Twitter said its new rules on manipulated media had not yet gone into effect, so it could not comment on the video. The White House declined to comment.

The video in question appears to have been created by Freedom Fights, a Facebook page run by the pro-Trump group Turning Points USA, which said in the video’s description that Pelosi “hates President Donald J. Trump more than she loves America.” Trump’s Facebook and Twitter accounts reposted the video Thursday; within a day, the video had been shared tens of thousands of times and racked up more than 5 million views.

The roughly four-and-a-half-minute clip interweaves video of Trump’s guests with Pelosi tearing pages of the speech. Pelosi’s action had earlier prompted its own outcry from Trump and his fellow Republicans, who falsely labeled it “illegal.”

Rep. David N. Cicilline (R.I.), a top Democrat who is leading an investigation into Silicon Valley’s largest companies, said the video is “clearly edited in a way that’s intended to mislead viewers.” In a tweet, he urged Twitter to take it down. So did Rep. Ro Khanna (D-Calif.), adding, “They need to have certain standards. Falsity has never been part of our 1st Amendment tradition.”

The video’s edits may seem obvious to people familiar with the political skirmishes over this week’s State of the Union, said Joan Donovan, director of the Technology and Social Change Research Project at Harvard University.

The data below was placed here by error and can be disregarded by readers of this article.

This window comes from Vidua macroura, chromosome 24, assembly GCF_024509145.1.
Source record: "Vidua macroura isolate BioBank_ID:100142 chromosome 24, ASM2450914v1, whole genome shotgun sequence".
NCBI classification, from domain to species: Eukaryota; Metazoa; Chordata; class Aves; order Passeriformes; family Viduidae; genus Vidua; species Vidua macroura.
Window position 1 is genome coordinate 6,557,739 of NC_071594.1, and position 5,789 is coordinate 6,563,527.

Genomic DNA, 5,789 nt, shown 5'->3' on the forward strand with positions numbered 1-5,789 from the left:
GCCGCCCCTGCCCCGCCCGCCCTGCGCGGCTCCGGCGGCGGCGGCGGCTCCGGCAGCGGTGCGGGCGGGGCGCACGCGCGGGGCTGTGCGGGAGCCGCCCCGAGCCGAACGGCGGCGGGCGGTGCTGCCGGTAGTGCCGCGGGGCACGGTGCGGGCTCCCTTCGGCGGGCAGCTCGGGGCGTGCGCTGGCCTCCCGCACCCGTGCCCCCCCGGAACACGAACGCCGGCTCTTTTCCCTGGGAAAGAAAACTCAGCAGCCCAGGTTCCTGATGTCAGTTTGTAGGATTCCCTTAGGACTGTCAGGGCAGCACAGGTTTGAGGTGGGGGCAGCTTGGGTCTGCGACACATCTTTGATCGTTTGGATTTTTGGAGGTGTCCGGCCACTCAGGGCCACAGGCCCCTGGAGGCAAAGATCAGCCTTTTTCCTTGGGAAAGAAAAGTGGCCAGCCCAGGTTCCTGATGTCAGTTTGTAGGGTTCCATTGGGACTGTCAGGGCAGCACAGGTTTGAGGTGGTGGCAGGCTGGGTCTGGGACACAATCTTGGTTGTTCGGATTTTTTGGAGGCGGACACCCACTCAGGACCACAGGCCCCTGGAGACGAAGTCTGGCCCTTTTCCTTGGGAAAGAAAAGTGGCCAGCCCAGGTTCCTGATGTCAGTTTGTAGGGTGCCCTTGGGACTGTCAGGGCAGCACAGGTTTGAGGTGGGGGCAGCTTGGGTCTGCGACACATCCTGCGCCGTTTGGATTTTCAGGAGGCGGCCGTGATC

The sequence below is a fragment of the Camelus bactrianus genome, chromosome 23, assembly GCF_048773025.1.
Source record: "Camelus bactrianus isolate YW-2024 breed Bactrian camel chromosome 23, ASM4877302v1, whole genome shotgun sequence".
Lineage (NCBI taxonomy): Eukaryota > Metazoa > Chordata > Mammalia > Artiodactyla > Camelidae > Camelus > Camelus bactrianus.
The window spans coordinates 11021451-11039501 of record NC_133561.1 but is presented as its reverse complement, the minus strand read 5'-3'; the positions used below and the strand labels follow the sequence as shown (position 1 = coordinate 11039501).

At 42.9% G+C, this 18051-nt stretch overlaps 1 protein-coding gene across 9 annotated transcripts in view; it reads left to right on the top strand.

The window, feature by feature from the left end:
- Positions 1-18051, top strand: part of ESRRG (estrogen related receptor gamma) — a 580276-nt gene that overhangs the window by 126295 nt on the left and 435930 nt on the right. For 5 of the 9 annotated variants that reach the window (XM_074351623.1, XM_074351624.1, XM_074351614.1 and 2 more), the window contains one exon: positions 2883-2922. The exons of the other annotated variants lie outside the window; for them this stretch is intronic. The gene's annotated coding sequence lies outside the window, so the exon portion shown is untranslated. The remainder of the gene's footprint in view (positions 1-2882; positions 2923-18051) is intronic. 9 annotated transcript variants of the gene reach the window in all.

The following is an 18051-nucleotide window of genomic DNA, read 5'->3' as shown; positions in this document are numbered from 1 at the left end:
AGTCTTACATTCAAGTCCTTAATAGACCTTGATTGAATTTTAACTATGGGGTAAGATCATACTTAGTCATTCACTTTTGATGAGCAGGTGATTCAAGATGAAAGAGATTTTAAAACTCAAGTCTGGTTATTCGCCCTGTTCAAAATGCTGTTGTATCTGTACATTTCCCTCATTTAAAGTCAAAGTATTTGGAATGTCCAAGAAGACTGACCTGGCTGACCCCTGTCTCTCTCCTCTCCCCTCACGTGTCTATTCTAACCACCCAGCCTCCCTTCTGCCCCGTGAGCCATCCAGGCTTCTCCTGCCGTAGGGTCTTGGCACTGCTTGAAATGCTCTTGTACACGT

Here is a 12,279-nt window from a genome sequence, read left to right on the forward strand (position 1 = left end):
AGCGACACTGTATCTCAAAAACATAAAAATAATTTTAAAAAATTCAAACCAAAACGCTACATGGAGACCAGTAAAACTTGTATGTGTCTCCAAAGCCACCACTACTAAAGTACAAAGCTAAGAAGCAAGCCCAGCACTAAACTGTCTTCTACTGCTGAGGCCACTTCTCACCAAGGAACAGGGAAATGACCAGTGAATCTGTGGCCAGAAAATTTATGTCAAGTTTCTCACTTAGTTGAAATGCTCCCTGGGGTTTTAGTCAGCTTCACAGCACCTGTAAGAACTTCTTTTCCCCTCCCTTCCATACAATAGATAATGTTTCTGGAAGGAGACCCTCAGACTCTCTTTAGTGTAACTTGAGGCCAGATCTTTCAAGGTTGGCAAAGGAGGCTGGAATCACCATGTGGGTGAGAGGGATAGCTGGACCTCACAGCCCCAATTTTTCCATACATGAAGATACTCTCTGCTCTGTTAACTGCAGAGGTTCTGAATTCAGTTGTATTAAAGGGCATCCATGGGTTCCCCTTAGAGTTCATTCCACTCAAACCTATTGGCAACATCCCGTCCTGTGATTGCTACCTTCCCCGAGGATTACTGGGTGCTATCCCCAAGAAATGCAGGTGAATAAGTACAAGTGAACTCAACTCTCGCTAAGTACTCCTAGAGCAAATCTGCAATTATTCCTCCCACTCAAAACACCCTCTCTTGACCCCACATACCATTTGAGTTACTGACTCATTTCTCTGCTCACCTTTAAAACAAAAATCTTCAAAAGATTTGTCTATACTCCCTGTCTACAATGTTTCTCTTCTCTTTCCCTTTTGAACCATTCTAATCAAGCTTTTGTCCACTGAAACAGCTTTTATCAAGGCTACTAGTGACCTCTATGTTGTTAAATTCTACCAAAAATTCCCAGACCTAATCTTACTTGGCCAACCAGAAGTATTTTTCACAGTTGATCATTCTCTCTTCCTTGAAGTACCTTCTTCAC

But in the coming months, the label at the top — “Powerful American Stories Ripped to Shreds by Nancy Pelosi” — and the action the video seems to show could prove misleading for people unfamiliar with what really happened.

The video, Donovan said, is not nearly as bad as some other edited videos and political ads from past political campaigns. But it could represent the new normal for political advertising and campaigning online: an edited video, meme or viral campaign, shared by a newsworthy politician and amplified by a supportive audience.

Yet she also said she worried that political figures were increasingly seeking the removal of not just highly manipulated footage but satirical images or videos with which they disagree.

Calling something “disinformation” can be a politically expedient way to get the tech companies’ attention. But researchers worry that overuse of the accusation could muddle the ability to identify the problems the term was first used to describe.

Donovan compared it to “fake news”: Though that term once described a specific kind of false reporting, it lost its power and became a joke as Trump and others began using it to label anything they didn’t like.

“The allegation of disinformation itself has become a political tool,” she said.

For Democrats, manipulated video is a particularly sensitive subject after conservatives last year widely shared a heavily doctored video of Pelosi that made her appear drunk. The incident touched off a major debate about companies’ content-moderation practices in an age when photos and videos can be manipulated using artificial intelligence to make it seem as though people said or did things that never occurred.

The State of the Union video bears some similarities to a political ad late last year from Democratic presidential hopeful Joe Biden, which showed clips of chuckling world leaders overlaid onto footage of Trump.

“The world is laughing at President Trump,” Biden said in a tweet about the video, which has been seen more than 12 million times. Trump campaign spokesman Tim Murtaugh said in a statement then that the ad was “deceptively edited — some would say doctored.”